It depends on your core temperature.
“If you exercise in the cold and your core temperature is well-maintained, then thirst is very likely to be reliable,” says Dr. Éric Goulet, co-author of a new study on thirst and running performance published in the European Journal of Applied Physiology.
In the study, 10 runners ran two treadmill half marathons. During one half marathon, the runners drank water according to thirst. During the other, they drank water to maintain a bodyweight within two percent of their starting weight.
The thirst-driven group had no reduction in performance despite drinking four times less than the runners who drank to maintain their weight. But all of the runners in this study were exercising in 86-degree weather and maintained core temperatures around 100 degrees. A dropping core temperature changes the game.
“If you are getting cold, and your core temperature decreases,” Goulet says, “thirst sensation will decrease.” Your body moves blood out of the periphery and into your core when it’s cold, increasing central blood volume. When your core blood volume increases, the brain thinks you’re well hydrated, so it won’t trigger thirst.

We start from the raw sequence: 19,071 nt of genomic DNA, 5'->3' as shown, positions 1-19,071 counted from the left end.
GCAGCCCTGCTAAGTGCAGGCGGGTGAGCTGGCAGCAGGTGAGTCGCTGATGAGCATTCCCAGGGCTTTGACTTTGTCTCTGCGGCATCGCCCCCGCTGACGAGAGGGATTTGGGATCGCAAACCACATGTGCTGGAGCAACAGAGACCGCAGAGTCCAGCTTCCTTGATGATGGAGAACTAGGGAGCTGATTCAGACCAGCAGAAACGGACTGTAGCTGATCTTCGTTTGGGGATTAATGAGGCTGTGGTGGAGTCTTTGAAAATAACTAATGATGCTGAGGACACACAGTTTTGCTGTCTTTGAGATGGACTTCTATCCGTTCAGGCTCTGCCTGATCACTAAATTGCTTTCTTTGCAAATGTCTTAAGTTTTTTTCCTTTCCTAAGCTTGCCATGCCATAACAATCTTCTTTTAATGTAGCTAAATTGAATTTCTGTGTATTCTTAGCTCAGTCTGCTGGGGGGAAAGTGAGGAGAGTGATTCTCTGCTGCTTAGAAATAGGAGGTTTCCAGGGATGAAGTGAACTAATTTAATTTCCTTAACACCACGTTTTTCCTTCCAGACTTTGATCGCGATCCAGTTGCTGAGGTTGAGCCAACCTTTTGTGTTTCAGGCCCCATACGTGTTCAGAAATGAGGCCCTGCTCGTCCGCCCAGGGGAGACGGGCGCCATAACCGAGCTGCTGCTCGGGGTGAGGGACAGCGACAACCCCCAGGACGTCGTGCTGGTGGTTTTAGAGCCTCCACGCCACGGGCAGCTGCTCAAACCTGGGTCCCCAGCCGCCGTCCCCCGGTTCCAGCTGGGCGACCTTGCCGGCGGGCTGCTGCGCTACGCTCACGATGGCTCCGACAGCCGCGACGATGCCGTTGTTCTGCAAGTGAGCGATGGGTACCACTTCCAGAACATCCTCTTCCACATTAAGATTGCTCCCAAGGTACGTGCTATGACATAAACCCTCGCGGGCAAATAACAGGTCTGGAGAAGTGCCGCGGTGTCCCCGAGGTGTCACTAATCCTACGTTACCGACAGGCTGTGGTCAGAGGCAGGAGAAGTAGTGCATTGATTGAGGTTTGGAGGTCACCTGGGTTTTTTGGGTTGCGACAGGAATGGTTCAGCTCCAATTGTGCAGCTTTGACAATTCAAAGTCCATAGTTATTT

So if you’re cold, old school hydration rules apply: Calculate your sweat rate, then make sure to take in enough water or sports drink during your workout to make up for most of the fluid loss. (Note: Dr. Goulet and his colleagues found that a 3 percent loss of bodyweight due to dehydration does not hurt health or performance. That’s a whopping 4.5 pounds in a 150-pound athlete, so you have some room for error.)
The bottom line: If you’re cold, thirst may be an unreliable indicator of hydration. Try calculating your sweat rate, then aim to replace most of that fluid during your workout.
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